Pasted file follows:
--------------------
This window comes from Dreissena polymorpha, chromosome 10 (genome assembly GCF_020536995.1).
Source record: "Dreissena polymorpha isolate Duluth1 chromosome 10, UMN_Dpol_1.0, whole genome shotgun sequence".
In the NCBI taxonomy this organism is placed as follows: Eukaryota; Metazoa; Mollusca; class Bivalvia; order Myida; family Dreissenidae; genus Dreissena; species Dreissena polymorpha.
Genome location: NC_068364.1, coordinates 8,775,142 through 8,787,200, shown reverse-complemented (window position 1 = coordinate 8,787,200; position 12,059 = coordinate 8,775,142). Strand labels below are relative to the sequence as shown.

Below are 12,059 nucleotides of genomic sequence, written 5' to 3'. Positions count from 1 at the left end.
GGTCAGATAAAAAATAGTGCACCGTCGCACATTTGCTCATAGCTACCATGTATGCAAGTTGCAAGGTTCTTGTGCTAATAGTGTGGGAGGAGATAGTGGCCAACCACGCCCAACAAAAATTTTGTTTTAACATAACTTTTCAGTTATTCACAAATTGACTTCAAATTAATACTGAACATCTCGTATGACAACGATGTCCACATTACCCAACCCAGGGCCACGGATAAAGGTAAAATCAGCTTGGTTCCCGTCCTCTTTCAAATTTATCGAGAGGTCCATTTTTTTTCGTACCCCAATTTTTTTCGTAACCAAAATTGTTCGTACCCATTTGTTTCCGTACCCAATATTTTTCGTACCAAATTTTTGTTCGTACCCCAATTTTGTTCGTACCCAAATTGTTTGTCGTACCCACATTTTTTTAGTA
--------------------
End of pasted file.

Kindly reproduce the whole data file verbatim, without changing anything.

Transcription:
This window comes from Dreissena polymorpha, chromosome 10 (genome assembly GCF_020536995.1).
Source record: "Dreissena polymorpha isolate Duluth1 chromosome 10, UMN_Dpol_1.0, whole genome shotgun sequence".
In the NCBI taxonomy this organism is placed as follows: Eukaryota; Metazoa; Mollusca; class Bivalvia; order Myida; family Dreissenidae; genus Dreissena; species Dreissena polymorpha.
Genome location: NC_068364.1, coordinates 8,775,142 through 8,787,200, shown reverse-complemented (window position 1 = coordinate 8,787,200; position 12,059 = coordinate 8,775,142). Strand labels below are relative to the sequence as shown.

Below are 12,059 nucleotides of genomic sequence, written 5' to 3'. Positions count from 1 at the left end.
GGTCAGATAAAAAATAGTGCACCGTCGCACATTTGCTCATAGCTACCATGTATGCAAGTTGCAAGGTTCTTGTGCTAATAGTGTGGGAGGAGATAGTGGCCAACCACGCCCAACAAAAATTTTGTTTTAACATAACTTTTCAGTTATTCACAAATTGACTTCAAATTAATACTGAACATCTCGTATGACAACGATGTCCACATTACCCAACCCAGGGCCACGGATAAAGGTAAAATCAGCTTGGTTCCCGTCCTCTTTCAAATTTATCGAGAGGTCCATTTTTTTTCGTACCCCAATTTTTTTCGTAACCAAAATTGTTCGTACCCATTTGTTTCCGTACCCAATATTTTTCGTACCAAATTTTTGTTCGTACCCCAATTTTGTTCGTACCCAAATTGTTTGTCGTACCCACATTTTTTTAGTA